This fall, I went to watch the Hanford versus West Valley match at Hanford High School. Steve Schaus was in the middle. Mike Jansky and Mikhail Alnajjar were the AR's. My wife, Pam, and I sat down on one of the bleachers among the West Valley fans. In the next one and half-hours, I had a course in Fans-101, which was very illuminating.

Soon after the match started, the West Valley fans became abusive with their comments directed at Steve. On each challenge for the ball, if a call wasn?t made they yelled out the call that they thought should have been made (and always for their side), and if a call was made against their team, they called out the "correct" call along with derogatory references to Steve's ancestors. That day, I discovered some basic truths about fans.

The first truth I learned that day is that NO FANS ARE OBJECTIVE. If you don't believe me, look at yourself when you are watching your own kid's games. Fans don't see what really happens because they are watching from the emotional level, not from an intellectual level. Their view is slanted because it is their kids out there. Their kids would never do anything wrong and the referees must be against them. Fans often believe that their kids' teams never lost a game - the referees took it away from them.

A recent experience has confirmed this truth for me. My brother in-law is a football referee and is normally very objective. His daughters go to Richland High School. My daughters went to Kamiakin High School. He and I watched the Richland versus Kamiakin girl's basketball game together and it was like we were watching different games. He complained about the fouls not called for the yellow team and I complained about the fouls not called for the red team. Neither of us was objective. We were fans. When I finally saw what was going on, I thought it was pretty funny.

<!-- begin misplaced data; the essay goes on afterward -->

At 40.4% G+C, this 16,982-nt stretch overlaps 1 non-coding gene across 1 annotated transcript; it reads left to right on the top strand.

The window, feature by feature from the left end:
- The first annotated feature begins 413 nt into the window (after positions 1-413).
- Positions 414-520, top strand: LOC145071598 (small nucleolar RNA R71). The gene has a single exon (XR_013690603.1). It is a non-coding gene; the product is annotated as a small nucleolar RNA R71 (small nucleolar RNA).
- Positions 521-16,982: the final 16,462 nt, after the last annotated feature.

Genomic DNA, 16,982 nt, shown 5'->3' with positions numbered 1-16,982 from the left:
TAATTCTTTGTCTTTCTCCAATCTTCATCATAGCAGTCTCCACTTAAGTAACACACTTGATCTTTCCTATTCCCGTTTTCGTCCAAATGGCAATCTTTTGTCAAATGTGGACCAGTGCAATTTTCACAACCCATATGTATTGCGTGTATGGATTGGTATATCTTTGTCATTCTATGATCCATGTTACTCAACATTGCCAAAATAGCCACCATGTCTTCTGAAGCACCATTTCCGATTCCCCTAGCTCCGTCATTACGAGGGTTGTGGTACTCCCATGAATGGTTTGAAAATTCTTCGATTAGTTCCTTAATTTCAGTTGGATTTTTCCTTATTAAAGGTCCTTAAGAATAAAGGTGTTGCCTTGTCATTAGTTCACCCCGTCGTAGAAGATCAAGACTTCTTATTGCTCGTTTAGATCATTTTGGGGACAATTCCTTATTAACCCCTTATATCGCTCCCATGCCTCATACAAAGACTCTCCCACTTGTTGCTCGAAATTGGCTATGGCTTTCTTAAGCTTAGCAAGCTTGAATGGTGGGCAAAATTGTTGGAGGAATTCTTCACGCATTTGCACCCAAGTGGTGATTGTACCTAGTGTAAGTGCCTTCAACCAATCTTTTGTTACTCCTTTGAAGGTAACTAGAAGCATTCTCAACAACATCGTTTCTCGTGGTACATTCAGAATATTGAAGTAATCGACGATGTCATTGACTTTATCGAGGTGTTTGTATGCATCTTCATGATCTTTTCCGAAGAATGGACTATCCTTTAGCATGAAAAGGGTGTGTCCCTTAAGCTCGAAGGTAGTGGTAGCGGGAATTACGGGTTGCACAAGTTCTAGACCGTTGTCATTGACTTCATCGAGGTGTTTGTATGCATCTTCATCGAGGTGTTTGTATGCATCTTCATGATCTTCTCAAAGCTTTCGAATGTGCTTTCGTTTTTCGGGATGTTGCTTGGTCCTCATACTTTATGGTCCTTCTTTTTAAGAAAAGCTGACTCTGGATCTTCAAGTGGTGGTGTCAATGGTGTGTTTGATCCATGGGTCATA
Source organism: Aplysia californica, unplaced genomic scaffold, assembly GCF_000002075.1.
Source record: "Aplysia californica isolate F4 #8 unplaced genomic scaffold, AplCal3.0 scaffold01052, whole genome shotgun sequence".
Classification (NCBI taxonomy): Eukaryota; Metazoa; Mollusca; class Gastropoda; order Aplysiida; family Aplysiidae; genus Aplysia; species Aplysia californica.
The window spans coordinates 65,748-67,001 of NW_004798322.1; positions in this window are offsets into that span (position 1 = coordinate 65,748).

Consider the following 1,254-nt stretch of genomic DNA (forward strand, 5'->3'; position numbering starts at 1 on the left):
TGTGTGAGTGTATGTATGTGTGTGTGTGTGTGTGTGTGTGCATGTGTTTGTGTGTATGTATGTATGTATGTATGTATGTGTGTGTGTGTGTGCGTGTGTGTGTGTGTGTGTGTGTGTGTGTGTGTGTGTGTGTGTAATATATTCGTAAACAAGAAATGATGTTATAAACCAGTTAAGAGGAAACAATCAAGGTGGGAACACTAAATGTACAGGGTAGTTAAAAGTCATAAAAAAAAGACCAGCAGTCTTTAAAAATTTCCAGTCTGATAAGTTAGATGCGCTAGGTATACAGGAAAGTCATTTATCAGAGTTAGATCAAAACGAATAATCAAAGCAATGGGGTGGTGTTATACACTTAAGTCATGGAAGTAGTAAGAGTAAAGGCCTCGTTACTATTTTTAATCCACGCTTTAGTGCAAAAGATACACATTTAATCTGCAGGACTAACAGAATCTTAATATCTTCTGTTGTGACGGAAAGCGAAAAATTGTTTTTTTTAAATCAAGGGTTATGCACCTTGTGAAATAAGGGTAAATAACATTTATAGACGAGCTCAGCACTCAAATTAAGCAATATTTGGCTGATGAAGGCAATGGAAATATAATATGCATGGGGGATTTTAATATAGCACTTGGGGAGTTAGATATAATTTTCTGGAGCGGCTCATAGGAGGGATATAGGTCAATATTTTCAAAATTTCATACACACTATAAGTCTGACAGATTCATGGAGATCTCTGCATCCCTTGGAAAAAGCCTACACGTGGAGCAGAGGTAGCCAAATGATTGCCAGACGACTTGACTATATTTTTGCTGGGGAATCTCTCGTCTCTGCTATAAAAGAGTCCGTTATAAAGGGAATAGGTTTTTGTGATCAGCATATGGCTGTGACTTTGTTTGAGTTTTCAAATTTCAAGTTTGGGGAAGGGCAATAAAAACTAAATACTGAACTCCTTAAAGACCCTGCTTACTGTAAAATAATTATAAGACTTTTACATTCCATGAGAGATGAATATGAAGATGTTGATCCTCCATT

A second truth I learned is that FANS DON'T SEE THE SAME GAME THAT THE REFEREE DOES. People don't see what is there even when they think they do. Experiments have been run where several people viewing the same event come up with many different descriptions of what happened. Even the video or the film may not catch the truth unless the angle is correct. Remember the foul called by the American referee in the 1998 world cup for holding in the penalty box that could not be seen on the video replay? A few days later another video was shown that clearly showed the foul?

During that game last fall, the West Valley fans were seeing a totally different game than the one Steve was watching. They saw a different game because they were on the side of the field and Steve was in the middle. What you see often depends on where you are and the angle you have to watch the play. Take offsides as an example. You will regularly hear someone call for offsides or complain about an offside call, but these people did not see the situation when offside is determined ? when the ball is played. Usually, when offside is determined by the assistant referee (AR), only two people on that field are watching the player in question when the ball is played ? the AR and the player's mother!